The Defense Department is planning cost-cutting moves including a hiring freeze and the cancellation of Navy carrier deployments if sequestration occurs. The Pentagon has warned that sequestration will result in up to 22 furlough days for the nearly 800,000 members of its civilian workforce through the end of the fiscal year, at the end of September. Given how far apart Republicans and Democrats are on how to avoid the Sequester, both sides may well look at the automatic cuts and decide that it's probably better than any deal we could negotiate with the other side. Score one for the abject failure of our democratic process on that point!
The latest news shows that the new Fiscal Cliff Deal from early January reduces the blow to the Defense Department from the original $62.8 billion cut -- about 11.5 percent from every non-exempt account -- to a more modest $48.1 billion -- about 8.8 percent. Some of the difference is made up by increased tax revenue, some is simply pushed off to fiscal 2014, when the Defense budget will be about $4 billion lower than planned under the original sequester deal. Additionally, procurement in major combat systems could be canceled - along with the significant per-unit cost savings negotiated as part of these multi-year contracts. For instance, the Pentagon negotiated nearly $4.5 billion in savings through a multi-year contract to build Virginia-class submarines - and those savings could be lost if the Navy disrupts the terms of the agreement.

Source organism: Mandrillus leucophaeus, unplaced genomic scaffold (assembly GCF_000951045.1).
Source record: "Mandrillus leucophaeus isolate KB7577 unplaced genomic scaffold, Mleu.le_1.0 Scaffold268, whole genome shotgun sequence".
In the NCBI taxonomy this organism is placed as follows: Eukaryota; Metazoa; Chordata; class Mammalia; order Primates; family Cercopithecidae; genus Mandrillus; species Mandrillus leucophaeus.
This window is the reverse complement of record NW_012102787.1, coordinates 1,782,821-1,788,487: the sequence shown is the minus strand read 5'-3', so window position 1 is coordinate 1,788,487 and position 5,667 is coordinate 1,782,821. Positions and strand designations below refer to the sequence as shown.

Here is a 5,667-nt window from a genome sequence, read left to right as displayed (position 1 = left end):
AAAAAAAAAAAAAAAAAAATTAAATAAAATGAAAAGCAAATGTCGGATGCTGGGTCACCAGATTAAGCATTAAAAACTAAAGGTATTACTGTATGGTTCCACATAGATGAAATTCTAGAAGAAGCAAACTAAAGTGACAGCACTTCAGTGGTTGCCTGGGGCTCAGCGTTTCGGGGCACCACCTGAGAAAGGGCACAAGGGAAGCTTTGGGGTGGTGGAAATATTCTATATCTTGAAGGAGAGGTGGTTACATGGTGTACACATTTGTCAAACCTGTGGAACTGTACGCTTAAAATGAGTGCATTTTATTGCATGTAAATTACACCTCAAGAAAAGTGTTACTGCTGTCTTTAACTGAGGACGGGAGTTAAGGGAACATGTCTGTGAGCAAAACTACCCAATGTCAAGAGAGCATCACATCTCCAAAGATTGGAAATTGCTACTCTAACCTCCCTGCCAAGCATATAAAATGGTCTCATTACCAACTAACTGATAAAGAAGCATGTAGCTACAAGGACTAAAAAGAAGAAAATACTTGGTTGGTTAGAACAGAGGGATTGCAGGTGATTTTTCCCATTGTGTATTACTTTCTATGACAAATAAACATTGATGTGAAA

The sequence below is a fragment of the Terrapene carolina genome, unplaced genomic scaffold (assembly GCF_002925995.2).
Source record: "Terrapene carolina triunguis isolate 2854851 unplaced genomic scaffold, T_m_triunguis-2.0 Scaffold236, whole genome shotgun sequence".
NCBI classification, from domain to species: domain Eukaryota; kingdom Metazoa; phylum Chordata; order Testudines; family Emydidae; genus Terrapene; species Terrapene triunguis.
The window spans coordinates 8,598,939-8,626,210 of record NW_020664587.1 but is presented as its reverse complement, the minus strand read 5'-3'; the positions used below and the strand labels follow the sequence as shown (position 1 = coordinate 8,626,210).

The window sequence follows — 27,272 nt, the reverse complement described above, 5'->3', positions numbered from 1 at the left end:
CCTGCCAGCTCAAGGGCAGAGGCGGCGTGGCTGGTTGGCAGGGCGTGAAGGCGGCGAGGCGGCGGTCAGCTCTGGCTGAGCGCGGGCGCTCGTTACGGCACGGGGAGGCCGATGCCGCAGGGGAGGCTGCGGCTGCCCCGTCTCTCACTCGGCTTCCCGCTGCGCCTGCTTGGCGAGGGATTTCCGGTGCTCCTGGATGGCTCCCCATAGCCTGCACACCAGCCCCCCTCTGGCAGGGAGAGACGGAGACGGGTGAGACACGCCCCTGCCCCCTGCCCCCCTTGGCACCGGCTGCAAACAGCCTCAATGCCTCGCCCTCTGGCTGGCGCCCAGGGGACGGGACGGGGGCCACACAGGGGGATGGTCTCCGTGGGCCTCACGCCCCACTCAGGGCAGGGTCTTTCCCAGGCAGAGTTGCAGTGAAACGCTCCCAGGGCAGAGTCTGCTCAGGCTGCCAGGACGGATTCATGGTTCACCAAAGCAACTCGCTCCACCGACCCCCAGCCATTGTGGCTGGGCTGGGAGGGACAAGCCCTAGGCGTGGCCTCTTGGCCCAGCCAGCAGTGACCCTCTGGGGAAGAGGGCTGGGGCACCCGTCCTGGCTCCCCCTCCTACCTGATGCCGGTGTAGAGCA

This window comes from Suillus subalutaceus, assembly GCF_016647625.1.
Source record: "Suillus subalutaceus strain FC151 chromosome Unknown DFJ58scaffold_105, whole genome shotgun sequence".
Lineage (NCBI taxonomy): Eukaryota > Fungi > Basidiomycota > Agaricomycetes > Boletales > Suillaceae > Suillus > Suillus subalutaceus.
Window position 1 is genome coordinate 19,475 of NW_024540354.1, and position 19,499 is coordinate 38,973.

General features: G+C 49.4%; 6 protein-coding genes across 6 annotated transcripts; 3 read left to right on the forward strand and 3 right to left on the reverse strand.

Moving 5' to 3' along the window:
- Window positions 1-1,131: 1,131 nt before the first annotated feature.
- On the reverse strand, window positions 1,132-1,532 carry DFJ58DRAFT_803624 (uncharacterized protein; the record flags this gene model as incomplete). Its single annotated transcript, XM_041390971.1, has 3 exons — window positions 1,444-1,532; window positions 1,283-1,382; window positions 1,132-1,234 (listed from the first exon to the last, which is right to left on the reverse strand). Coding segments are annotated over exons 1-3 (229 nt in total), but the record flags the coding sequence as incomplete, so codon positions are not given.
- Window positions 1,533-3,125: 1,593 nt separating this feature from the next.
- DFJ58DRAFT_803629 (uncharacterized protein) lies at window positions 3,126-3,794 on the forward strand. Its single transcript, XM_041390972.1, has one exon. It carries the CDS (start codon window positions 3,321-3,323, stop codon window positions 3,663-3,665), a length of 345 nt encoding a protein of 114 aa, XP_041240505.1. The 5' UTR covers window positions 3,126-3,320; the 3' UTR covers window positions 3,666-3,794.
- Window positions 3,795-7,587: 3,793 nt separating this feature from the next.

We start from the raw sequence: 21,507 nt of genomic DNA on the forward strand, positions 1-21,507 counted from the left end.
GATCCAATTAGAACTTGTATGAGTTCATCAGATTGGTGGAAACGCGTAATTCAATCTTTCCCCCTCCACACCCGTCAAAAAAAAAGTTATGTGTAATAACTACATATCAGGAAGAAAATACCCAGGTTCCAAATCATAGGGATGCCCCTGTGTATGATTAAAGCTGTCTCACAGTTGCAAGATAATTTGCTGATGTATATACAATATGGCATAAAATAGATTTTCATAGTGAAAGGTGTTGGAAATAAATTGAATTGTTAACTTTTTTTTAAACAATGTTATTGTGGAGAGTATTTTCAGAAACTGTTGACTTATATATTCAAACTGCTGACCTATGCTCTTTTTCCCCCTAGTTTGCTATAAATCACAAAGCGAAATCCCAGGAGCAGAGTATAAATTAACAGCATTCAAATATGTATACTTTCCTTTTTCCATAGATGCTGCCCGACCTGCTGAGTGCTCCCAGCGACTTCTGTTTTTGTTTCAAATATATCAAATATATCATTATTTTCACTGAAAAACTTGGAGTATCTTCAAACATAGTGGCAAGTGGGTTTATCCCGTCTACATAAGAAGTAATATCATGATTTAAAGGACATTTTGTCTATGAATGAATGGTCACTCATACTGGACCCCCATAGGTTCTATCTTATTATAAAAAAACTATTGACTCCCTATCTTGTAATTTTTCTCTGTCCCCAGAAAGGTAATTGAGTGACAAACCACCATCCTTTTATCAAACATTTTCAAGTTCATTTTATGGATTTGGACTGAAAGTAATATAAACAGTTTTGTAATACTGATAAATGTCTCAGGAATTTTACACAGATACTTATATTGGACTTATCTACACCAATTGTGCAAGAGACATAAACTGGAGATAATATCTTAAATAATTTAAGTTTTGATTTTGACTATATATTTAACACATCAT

The Sequester’s impact on military readiness could be disastrous. We will have fewer resources to keep pilots trained or our warship crews capable of full combat operations. It will rob Army units of important training resources as they to prepare to deploy for combat. Another area of deep concern is the potential layoffs of federal employees and private-sector contractors. The civilian workforce is composed of professional individuals. And Defense contractors cannot be expected to make smart decisions about their businesses if they lack clear guidance on the short- and mid-range budget outlook.
Future War Fighting Capability-The Next End Game
As you look at US Military capability today, there is no doubt that future conflicts will be different from the ones that you just fought. And that means we will adapt our forces and shape their structure, training and equipping far more differently than we do today. This transformation will happen in parallel with the battles over DOD Budget Levels, Sequester, and the Continuing Resolution ---as we undertake this difficult budget and fiscal deliberations on our Defense Budgets and Future plans.